Here is a list of my favorite first-time reads in 2014, in no particular order:

A Working Theory of LoveA Working Theory of Love by Scott Hutchins

My rating: 5 of 5 stars

I’ve never read a book like this before. What do I mean by that? Well, for one, this book is honest about the messiness of relationships, and all of the questions and self-doubt that occurs for most of us. Hutchins sprinkles hilarity throughout to lighten the seriousness of Neill’s journey through relationships. I laughed, hard. I shed a few tears. Many times, I came across a sentence or paragraph that caused me to stop and think for a while. This is the type of book that causes the reader to drift off into self-reflection.

I imagine the book particularly resonated with me because of the setting. I worked as an engineer in Silicon Valley for eight years. I also lost my father suddenly two years ago, and appreciated Hutchins’ exploration of Neill’s relationship with his father. The use of an AI to explore how relationships change over time is nothing short of brilliant.

I think that in order to fully appreciate this book, the reader has to have lived and loved for a while, and/or lost a parent.

I want to read more books like this, so if you know of any, tell me.

I noted some of the passages that had particular impact on me as I was reading. The one below didn’t fit in the update box.

“When you spend significant amounts of time with someone they offer constant feedback, becoming part of the patterning of your brain. In other words, part of you. But I take your point–constant feedback is not always deep feedback. A good measure of how much of you they’ve become is your level of distress when they’re gone. If they form a large part of your patterning, then you’ll experience a major culling of the self. That’s what’s known as grief.” –Henry Livorno, speaking to the protagonist, Neill.

Hyperbole and a Half: Unfortunate Situations, Flawed Coping Mechanisms, Mayhem, and Other Things That HappenedHyperbole and a Half: Unfortunate Situations, Flawed Coping Mechanisms, Mayhem, and Other Things That Happened by Allie Brosh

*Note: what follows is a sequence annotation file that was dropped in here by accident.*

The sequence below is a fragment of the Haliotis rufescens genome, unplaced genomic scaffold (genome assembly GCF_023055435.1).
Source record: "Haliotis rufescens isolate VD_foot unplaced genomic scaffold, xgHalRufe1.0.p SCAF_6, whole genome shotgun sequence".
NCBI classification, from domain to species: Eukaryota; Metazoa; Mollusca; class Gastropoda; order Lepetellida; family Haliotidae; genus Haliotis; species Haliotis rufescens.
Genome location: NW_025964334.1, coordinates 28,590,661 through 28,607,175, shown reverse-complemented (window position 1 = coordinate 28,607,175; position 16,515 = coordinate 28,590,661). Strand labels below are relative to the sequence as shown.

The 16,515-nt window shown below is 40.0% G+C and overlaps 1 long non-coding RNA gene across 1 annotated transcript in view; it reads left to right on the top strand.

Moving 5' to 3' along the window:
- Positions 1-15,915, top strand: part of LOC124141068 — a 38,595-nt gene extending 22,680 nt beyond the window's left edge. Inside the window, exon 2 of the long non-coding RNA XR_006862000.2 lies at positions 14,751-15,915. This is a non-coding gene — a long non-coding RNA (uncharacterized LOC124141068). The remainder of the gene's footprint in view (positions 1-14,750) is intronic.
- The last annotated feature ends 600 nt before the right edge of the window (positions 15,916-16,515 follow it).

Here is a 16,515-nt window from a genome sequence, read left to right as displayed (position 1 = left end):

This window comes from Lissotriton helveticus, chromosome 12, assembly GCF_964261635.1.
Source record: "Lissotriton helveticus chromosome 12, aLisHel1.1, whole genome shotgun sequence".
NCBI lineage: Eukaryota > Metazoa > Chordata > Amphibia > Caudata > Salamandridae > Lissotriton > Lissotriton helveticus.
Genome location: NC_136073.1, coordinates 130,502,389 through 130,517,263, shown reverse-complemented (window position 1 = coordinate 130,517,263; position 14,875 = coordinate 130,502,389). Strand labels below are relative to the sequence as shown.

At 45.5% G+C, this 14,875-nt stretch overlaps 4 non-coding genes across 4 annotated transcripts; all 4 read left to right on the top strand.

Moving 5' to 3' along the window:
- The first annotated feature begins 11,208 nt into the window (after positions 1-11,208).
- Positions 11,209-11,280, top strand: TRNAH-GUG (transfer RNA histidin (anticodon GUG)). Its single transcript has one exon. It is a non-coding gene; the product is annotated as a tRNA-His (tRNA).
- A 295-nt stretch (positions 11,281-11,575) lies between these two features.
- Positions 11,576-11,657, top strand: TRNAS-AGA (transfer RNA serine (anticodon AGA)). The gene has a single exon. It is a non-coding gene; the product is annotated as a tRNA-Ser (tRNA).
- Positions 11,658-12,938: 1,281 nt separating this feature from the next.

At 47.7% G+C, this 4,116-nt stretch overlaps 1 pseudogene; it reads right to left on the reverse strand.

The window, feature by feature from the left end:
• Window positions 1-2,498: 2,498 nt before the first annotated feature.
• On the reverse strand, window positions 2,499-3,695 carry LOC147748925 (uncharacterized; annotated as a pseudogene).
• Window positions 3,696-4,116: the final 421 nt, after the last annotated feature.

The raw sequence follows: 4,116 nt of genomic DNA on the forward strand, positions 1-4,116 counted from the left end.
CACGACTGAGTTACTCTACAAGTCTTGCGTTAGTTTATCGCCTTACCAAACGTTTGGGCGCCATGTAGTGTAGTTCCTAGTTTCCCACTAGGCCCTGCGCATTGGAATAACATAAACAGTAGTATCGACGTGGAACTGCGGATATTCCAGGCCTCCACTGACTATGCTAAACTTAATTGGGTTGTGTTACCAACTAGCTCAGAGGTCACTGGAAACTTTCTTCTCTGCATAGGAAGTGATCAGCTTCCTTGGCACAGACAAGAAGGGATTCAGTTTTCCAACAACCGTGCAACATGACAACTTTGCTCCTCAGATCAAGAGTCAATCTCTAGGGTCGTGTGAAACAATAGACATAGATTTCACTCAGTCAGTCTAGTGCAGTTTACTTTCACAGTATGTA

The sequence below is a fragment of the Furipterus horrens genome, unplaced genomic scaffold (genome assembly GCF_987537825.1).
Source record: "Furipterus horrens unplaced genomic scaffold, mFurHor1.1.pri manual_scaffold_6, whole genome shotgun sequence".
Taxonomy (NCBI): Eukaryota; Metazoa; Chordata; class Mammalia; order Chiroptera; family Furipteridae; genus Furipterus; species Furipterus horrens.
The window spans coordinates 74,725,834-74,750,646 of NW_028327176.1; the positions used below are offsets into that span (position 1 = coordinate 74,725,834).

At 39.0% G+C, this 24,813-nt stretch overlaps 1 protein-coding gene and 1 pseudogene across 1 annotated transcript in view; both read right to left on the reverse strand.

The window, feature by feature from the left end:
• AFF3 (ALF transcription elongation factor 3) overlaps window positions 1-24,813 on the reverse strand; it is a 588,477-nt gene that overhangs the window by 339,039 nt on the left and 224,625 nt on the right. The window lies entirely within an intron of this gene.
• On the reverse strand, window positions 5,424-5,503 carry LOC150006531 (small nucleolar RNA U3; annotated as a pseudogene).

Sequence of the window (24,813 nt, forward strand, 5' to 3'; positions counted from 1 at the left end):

My rating: 5 of 5 stars

I love how honest Brosh is. The dog chapters are hilarious. The chapters on depression and self-image combine ugly, raw truths with really funny pictures, softening the blow. I felt contemplative while reading this book. I would highly recommend it to anyone, particularly if you have dogs.

Words of Radiance (The Stormlight Archive, #2)Words of Radiance by Brandon Sanderson

My rating: 5 of 5 stars

I LOVED this book. The Way of Kings set my expectations high. WORDS OF RADIANCE did not disappoint. I very much look forward to the rest of the series. I love the characters, the worldbuilding, the plot, everything. Read this series. Read it now.

Smoke Gets in Your Eyes: And Other Lessons from the CrematorySmoke Gets in Your Eyes: And Other Lessons from the Crematory by Caitlin Doughty

My rating: 5 of 5 stars

Hilarious and thought-provoking, with excellent job details. I read this because I’m considering a mortician character, and I got more out of it than I could have ever hoped for. A real eye-opener into the current state of the death industry. The author is witty and thoughtful, and her background in medieval studies enhances her narrative.